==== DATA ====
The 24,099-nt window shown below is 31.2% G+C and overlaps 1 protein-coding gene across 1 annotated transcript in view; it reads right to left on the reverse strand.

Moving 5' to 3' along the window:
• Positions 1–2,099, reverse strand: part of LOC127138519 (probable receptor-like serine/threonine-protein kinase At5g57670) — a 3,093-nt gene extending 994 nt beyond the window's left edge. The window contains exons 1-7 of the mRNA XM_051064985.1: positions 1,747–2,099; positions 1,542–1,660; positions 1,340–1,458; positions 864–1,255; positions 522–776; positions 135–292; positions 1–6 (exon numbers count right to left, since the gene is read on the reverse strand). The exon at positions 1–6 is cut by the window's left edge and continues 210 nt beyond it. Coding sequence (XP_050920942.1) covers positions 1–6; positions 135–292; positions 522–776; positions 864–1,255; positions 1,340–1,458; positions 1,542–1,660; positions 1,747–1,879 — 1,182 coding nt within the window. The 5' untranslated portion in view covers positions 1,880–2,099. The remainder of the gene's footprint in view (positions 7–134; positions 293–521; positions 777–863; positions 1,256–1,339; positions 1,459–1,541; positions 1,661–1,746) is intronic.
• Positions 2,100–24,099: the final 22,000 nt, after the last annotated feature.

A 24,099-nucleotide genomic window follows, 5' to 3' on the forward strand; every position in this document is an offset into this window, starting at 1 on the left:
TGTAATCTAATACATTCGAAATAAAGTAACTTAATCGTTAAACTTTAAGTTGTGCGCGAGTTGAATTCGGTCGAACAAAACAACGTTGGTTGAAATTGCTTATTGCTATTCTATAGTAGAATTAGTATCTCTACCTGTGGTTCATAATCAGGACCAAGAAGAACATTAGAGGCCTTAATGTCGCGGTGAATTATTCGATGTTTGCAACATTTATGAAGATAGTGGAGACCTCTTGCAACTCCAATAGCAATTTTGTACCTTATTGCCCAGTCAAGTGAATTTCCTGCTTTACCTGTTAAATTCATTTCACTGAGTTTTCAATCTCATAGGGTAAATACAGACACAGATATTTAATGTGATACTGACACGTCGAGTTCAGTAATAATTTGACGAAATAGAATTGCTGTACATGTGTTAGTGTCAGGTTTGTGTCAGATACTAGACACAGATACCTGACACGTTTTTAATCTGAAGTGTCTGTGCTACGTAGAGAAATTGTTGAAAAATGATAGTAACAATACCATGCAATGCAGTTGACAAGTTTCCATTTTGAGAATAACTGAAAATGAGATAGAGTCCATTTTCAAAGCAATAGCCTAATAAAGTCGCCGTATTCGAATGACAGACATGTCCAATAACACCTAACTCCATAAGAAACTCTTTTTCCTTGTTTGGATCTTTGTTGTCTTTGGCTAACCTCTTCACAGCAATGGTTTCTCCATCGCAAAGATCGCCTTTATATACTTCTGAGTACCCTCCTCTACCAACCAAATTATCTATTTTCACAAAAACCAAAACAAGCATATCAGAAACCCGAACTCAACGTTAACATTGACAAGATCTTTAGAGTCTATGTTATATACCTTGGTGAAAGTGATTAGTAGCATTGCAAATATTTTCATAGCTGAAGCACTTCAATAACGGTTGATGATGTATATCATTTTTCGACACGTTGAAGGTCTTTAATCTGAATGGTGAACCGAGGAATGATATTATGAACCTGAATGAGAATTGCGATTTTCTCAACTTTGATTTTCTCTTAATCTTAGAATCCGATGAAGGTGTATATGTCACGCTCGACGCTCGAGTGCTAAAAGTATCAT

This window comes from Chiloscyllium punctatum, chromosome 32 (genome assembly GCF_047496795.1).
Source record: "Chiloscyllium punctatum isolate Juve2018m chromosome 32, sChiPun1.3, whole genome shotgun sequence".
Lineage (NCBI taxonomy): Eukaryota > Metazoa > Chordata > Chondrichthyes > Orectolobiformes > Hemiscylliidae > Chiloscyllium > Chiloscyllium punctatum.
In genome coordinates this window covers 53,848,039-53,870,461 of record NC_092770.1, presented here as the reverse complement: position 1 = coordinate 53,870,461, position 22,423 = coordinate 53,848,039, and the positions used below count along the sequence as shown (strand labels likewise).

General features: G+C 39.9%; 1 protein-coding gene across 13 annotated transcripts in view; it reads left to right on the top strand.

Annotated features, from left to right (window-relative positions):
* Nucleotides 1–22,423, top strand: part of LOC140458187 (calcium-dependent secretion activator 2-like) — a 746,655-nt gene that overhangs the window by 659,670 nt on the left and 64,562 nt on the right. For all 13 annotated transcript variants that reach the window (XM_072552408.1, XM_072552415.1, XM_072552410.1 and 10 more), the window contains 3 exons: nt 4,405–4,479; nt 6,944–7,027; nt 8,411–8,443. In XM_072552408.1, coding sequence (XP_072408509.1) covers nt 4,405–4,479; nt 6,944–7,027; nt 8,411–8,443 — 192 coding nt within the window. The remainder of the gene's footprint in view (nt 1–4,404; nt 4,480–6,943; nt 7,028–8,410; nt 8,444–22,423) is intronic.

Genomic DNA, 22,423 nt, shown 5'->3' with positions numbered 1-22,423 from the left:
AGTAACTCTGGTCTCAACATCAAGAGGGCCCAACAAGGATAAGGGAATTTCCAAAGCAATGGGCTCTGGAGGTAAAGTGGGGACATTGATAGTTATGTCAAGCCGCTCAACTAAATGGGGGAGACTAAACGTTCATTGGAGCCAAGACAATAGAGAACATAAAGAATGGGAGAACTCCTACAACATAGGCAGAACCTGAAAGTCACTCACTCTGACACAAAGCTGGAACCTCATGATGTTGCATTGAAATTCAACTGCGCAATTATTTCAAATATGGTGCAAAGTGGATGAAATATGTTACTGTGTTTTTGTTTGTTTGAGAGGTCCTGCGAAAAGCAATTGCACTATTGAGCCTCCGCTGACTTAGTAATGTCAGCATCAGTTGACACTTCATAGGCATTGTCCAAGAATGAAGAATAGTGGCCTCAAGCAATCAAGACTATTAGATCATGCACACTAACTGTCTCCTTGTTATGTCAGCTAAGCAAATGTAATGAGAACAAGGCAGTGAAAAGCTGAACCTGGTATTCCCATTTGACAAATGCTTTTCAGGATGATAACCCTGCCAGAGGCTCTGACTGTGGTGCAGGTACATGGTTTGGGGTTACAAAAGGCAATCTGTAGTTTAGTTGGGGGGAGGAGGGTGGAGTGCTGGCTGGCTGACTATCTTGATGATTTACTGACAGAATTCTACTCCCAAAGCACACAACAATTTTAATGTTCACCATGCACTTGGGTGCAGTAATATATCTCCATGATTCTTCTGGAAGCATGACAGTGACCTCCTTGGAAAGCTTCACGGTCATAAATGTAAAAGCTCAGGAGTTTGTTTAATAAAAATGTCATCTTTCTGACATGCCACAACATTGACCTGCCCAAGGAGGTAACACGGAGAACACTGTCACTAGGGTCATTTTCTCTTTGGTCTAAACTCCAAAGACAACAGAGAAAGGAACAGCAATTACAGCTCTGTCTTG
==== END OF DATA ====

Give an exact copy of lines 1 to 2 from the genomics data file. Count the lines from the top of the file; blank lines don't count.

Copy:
The 24,099-nt window shown below is 31.2% G+C and overlaps 1 protein-coding gene across 1 annotated transcript in view; it reads right to left on the reverse strand.

Moving 5' to 3' along the window: